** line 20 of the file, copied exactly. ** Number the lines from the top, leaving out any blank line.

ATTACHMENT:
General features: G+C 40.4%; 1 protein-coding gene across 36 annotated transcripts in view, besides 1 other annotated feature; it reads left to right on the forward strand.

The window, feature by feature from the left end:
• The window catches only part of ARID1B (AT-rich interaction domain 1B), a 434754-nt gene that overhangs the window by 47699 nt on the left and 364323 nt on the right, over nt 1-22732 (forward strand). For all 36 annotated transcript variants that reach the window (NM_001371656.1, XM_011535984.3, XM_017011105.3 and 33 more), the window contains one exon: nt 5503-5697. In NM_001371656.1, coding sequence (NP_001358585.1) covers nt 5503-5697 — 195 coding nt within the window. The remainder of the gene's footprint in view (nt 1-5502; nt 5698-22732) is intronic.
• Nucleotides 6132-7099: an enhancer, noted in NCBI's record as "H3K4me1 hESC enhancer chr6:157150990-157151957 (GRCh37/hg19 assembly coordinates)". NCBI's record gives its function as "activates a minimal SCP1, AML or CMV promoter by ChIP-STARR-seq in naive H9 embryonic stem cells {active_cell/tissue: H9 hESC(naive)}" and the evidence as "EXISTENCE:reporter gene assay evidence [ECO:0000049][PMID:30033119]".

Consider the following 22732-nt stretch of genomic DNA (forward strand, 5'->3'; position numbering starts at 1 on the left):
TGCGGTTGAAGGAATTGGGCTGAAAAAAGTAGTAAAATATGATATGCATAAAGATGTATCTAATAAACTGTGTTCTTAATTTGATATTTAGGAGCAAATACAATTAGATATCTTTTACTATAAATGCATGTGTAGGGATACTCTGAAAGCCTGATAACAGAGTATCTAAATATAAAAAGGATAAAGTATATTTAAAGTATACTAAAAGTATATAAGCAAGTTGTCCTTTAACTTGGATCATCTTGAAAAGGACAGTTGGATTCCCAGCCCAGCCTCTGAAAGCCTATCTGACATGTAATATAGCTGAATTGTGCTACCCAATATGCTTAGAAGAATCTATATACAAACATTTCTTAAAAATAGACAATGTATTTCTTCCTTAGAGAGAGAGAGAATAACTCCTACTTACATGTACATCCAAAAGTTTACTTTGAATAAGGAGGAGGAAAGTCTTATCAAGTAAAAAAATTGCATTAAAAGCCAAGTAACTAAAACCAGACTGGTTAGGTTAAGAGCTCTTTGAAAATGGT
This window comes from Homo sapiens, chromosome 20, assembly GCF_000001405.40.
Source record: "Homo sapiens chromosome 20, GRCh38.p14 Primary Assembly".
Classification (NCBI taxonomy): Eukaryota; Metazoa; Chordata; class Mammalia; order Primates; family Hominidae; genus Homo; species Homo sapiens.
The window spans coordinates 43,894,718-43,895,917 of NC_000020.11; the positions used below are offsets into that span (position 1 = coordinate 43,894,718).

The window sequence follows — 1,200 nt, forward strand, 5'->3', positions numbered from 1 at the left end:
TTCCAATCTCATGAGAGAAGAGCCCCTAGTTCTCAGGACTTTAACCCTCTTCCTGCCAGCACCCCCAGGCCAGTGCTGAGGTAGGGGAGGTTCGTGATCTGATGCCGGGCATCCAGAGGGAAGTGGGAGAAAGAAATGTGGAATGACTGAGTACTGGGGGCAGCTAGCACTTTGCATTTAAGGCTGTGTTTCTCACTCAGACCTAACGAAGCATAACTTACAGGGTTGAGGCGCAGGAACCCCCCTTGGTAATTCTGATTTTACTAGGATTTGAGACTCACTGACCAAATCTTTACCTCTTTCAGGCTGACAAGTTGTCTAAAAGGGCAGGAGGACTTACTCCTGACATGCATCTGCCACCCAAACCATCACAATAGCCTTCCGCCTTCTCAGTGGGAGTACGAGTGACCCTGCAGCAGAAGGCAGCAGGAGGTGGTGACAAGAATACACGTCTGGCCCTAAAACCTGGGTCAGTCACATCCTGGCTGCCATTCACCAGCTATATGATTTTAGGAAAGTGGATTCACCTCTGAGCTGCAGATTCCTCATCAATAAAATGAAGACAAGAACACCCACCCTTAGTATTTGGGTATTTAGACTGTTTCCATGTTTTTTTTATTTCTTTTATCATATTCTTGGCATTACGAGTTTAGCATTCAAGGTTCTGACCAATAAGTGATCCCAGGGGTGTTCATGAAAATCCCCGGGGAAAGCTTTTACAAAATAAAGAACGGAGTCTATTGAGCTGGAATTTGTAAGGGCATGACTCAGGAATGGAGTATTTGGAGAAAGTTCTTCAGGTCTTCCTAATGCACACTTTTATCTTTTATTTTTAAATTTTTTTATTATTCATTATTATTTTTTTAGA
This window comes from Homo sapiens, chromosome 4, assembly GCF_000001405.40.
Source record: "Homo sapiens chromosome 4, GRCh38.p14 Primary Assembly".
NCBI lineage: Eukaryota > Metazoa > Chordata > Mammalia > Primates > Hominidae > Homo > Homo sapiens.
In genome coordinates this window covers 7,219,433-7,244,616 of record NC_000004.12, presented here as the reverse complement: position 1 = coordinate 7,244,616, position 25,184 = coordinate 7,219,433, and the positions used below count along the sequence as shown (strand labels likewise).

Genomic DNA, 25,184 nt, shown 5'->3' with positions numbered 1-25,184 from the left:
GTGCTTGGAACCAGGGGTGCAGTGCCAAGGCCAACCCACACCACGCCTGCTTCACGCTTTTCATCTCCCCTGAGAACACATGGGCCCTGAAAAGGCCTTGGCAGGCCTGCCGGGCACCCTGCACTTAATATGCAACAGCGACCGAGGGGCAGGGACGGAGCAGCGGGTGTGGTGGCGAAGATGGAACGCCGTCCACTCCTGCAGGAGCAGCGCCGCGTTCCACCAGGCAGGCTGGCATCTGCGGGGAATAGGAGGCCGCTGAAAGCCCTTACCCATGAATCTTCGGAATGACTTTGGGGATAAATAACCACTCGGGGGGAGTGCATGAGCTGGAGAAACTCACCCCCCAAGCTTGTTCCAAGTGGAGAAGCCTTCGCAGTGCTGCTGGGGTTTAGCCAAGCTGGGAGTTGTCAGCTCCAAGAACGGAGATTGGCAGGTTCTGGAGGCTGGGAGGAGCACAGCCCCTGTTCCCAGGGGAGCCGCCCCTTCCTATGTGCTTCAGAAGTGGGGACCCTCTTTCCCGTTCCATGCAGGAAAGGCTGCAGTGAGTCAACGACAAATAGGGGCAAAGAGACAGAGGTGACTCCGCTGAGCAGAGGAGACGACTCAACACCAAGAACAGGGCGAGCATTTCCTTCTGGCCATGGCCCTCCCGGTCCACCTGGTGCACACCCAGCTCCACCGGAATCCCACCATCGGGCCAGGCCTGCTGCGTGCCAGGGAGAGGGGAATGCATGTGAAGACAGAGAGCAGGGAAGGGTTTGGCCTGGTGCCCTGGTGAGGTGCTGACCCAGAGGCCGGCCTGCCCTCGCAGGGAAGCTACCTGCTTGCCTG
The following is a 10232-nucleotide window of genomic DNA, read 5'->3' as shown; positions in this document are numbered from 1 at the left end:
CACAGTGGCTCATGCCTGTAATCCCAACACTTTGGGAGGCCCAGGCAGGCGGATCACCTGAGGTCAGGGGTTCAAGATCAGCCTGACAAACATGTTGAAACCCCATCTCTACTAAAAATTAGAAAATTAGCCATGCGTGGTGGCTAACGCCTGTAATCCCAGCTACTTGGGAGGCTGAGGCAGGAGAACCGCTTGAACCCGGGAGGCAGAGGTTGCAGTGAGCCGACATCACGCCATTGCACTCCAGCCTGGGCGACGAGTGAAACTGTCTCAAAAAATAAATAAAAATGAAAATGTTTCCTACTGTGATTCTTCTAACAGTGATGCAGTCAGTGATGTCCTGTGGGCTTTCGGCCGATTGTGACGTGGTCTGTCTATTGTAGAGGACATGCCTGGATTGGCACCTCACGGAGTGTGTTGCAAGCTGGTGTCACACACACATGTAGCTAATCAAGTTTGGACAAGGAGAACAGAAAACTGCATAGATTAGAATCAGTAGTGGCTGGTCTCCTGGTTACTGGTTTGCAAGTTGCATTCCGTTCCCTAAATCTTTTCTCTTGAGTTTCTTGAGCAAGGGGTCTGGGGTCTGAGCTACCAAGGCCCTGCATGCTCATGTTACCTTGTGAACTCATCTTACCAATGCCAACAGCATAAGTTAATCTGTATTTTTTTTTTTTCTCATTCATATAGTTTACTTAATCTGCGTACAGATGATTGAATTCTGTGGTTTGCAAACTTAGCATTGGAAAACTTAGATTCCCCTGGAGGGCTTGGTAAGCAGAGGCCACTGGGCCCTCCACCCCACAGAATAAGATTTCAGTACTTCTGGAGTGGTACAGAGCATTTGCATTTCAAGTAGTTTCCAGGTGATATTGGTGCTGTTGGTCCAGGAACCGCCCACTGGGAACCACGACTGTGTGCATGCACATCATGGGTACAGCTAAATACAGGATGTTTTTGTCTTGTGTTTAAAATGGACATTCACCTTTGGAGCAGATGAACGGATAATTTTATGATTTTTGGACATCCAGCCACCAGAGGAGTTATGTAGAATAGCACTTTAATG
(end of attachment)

CACAGTGGCTCATGCCTGTAATCCCAACACTTTGGGAGGCCCAGGCAGGCGGATCACCTGAGGTCAGGGGTTCAAGATCAGCCTGACAAACATGTTGAAACCCCATCTCTACTAAAAATTAGAAAATTAGCCATGCGTGGTGGCTAACGCCTGTAATCCCAGCTACTTGGGAGGCTGAGGCAGGAGAACCGCTTGAACCCGGGAGGCAGAGGTTGCAGTGAGCCGACATCACGCCATTGCACTCCAGCCTGGGCGACGAGTGAAACTGTCTCAAAAAATAAATAAAAATGAAAATGTTTCCTACTGTGATTCTTCTAACAGTGATGCAGTCAGTGATGTCCTGTGGGCTTTCGGCCGATTGTGACGTGGTCTGTCTATTGTAGAGGACATGCCTGGATTGGCACCTCACGGAGTGTGTTGCAAGCTGGTGTCACACACACATGTAGCTAATCAAGTTTGGACAAGGAGAACAGAAAACTGCATAGATTAGAATCAGTAGTGGCTGGTCTCCTGGTTACTGGTTTGCAAGTTGCATTCCGTTCCCTAAATCTTTTCTCTTGAGTTTCTTGAGCAAGGGGTCTGGGGTCTGAGCTACCAAGGCCCTGCATGCTCATGTTACCTTGTGAACTCATCTTACCAATGCCAACAGCATAAGTTAATCTGTATTTTTTTTTTTTCTCATTCATATAGTTTACTTAATCTGCGTACAGATGATTGAATTCTGTGGTTTGCAAACTTAGCATTGGAAAACTTAGATTCCCCTGGAGGGCTTGGTAAGCAGAGGCCACTGGGCCCTCCACCCCACAGAATAAGATTTCAGTACTTCTGGAGTGGTACAGAGCATTTGCATTTCAAGTAGTTTCCAGGTGATATTGGTGCTGTTGGTCCAGGAACCGCCCACTGGGAACCACGACTGTGTGCATGCACATCATGGGTACAGCTAAATACAGGATGTTTTTGTCTTGTGTTTAAAATGGACATTCACCTTTGGAGCAGATGAACGGATAATTTTATGATTTTTGGACATCCAGCCACCAGAGGAGTTATGTAGAATAGCACTTTAATG